This potentially raises issues over rights to housing: what happens if a landowner can no longer afford to pay the LVT on the land that their main home is built on? Would LVT effectively make everyone a leaseholder with the government as landlord? Is it possible that land rents would fall to a level that is sustainable for most, mitigating the effects of this problem?

Land sale value and rental value

One of the anticipated effects of LVT is that it will reduce land values. This is no accident — when land-grabbing happens, the value of land soars and the wealth is concentrated within a small elite. By setting the land tax at a level that makes it too costly to just hold on to real estate for the sake of it, owners of large areas of land are more likely to wish to sell, or to develop their land. Landowners will need to set their rents at a level that will earn them a profit after land tax has been deducted, but sale values could fall as land no longer holds the same value simply by virtue of existing. Land tax changes the way that land has value, shifting it from sale price to rental price. These are the 2018 average sale and rental prices of the four land categories under investigation:

Average UK house price obtained from

Architectural style and form

You may have noticed that the land area given to “built on” spaces is quite small compared to the size of the whole country. It’s a common misconception that Britain is overcrowded, when the truth is that 83% of us live in towns or cities — which collectively make up a tiny fraction of the land. Less than 2% of Britain is built on. For comparison, 5.9% of Britain is peat bog.

The fact that our urban spaces are so densely packed demonstrates in part why land values for residential, industrial and commercial land are so high. And it also drives our construction techniques and building designs. There is a fashion in the UK at present for high-rise blocks. There are many reasonable objections to this form of development, but in terms of protecting the environment, reducing carbon emissions and maximising efficiency, it’s the best way to build. It concentrates development in cities (where it belongs), and leaves the countryside untouched and available for everyone. And it also works perfectly if you are a landowner paying LVT.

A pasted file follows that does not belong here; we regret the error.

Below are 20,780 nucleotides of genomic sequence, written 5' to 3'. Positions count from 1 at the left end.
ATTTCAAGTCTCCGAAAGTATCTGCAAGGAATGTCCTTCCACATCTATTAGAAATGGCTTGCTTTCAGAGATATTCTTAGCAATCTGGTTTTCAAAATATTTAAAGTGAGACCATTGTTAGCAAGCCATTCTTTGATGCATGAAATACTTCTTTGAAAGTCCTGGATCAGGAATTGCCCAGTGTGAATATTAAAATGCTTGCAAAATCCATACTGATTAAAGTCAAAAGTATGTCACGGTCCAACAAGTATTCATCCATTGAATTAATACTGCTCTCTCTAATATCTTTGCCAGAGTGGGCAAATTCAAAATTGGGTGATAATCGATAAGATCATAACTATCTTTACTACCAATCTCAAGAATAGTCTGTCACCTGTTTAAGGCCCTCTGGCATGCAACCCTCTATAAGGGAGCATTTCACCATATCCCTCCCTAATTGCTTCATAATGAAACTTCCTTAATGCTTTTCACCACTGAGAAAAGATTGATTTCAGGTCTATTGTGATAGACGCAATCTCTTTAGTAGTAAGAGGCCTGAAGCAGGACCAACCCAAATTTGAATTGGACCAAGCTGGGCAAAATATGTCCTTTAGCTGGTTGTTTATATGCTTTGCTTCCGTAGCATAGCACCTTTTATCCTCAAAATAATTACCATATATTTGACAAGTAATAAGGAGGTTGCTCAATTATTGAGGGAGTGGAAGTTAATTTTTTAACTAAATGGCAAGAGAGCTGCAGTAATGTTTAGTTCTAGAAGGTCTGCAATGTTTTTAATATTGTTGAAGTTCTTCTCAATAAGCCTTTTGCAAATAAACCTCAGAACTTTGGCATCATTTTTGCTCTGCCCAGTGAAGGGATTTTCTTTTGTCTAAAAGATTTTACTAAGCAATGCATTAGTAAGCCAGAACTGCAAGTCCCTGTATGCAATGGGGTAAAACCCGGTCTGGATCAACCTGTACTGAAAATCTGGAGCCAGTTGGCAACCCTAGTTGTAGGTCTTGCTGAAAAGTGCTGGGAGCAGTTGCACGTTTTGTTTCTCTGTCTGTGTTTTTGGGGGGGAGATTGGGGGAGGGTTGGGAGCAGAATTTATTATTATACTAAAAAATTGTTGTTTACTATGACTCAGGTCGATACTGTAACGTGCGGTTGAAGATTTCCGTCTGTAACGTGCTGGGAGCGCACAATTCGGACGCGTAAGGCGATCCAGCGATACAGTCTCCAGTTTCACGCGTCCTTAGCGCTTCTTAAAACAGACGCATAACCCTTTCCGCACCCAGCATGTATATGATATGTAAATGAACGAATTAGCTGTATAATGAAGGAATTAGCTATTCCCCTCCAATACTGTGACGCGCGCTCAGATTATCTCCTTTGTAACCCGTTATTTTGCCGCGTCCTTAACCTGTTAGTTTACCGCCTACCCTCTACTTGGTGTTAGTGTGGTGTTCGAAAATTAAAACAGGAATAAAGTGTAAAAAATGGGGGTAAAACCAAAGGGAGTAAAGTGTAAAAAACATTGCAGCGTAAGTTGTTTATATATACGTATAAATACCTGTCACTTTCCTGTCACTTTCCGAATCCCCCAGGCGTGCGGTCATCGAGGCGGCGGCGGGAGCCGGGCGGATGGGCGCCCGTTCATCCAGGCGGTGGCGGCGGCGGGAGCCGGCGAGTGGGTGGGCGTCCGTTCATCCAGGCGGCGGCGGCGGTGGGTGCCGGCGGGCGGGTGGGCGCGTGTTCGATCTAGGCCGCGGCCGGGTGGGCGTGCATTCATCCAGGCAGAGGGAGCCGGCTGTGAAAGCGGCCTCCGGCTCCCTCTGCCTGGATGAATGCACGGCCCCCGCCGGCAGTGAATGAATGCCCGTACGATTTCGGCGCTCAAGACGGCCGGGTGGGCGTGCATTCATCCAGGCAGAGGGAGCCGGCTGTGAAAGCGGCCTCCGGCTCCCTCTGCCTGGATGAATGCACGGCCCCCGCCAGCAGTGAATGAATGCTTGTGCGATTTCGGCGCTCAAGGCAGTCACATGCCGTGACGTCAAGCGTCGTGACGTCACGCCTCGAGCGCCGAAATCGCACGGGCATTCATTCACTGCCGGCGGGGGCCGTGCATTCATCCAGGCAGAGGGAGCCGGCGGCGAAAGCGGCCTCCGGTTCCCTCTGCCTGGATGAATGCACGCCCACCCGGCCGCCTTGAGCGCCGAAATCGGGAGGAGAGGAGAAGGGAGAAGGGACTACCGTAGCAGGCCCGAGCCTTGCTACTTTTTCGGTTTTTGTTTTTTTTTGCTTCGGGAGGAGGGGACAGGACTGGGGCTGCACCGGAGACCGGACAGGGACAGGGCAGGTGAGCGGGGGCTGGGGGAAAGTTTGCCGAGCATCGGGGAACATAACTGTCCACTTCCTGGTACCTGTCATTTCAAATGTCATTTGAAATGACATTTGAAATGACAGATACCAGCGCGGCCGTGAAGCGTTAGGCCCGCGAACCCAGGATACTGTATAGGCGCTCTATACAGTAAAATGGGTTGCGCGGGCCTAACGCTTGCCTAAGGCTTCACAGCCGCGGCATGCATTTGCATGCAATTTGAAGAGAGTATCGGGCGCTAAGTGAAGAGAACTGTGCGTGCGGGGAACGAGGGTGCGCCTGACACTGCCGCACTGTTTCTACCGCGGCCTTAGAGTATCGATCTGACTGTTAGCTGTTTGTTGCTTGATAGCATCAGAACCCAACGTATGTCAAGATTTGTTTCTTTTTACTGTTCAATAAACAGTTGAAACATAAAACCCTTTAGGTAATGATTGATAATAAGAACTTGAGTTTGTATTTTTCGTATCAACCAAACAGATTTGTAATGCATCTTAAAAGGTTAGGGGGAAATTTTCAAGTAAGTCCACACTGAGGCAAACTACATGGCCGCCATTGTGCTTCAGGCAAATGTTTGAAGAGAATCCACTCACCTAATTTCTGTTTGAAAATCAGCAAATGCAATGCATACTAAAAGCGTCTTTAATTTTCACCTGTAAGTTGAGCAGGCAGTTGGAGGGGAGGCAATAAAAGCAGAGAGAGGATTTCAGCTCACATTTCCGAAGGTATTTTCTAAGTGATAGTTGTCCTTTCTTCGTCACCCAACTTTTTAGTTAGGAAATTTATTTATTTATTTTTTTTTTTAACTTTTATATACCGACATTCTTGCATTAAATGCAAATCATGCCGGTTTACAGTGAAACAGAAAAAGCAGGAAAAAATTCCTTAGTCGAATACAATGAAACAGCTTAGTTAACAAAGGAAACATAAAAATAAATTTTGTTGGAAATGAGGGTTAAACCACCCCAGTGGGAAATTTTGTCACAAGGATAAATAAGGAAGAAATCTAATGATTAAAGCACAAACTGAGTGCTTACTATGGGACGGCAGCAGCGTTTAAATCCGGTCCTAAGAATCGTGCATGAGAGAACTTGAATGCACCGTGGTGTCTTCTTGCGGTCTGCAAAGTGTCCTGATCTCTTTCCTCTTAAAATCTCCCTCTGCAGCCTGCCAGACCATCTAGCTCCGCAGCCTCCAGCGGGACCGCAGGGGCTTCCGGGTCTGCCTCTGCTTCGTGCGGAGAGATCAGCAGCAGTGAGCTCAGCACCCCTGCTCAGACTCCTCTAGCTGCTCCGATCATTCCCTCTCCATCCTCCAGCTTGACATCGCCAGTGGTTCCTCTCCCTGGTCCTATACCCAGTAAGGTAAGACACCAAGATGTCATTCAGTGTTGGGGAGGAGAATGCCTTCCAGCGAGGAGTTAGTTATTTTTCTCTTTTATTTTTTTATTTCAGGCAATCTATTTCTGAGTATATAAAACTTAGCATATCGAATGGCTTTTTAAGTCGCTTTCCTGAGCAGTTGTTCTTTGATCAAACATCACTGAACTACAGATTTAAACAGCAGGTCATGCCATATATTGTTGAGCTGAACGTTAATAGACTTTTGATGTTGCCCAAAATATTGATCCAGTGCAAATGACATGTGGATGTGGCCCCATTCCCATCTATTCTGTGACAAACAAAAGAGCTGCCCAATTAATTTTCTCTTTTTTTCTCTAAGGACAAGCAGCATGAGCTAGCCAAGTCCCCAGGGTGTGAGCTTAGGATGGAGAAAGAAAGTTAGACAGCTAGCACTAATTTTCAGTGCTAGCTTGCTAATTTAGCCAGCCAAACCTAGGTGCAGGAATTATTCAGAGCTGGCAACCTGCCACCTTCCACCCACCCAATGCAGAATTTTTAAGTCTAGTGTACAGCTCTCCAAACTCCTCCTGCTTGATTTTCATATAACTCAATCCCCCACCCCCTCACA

If you build a house, you’re using somewhere in the region of 90 m² for that one dwelling. But if you build a tower block with a footprint roughly three times that, you can fit two luxury flats plus lobby on every floor — and you can build as high as planning regulations and the laws of physics will allow. LVT incentivises construction upwards rather than outwards.

Jobs market

UBI is one means of ensuring that all are provided for if/when the robots take our jobs. But combining UBI with LVT could change the way that many earn a living. My article on Land Value Tax attracted comments from those who do not wish their “hard-earned” land appreciation to be taxed. But taxing land might open up opportunities for many people who would nowadays not consider property development.

In the UK, housing and land is extremely expensive and is hoarded by a wealthy minority. LVT may catalyse the break-up of large estates, even though the price of land will fall. The maintenance of the land is the cost that deters land-grabbing, not the value of the land itself. Smaller plots will be available for whoever wishes to purchase and manage the land appropriately. If they choose to neglect it, they’ll be worse off.

But if people buy land to rent to others in order to boost their income, that’s an alternative to a conventional job, and it’s open to those from all parts of society, including those whose jobs are made obsolete by technology. Property developers have a poor reputation (often for justifiable reasons), but strangely an increase in property developers might be a good thing.

Personal income

The balance between basic income, earned income and taxation needs to be such that citizens have enough money to live on. Of course the price of housing, rent and consumer goods factors in to what makes a living wage, but let’s assume the government only controls the tax rates and basic income payments.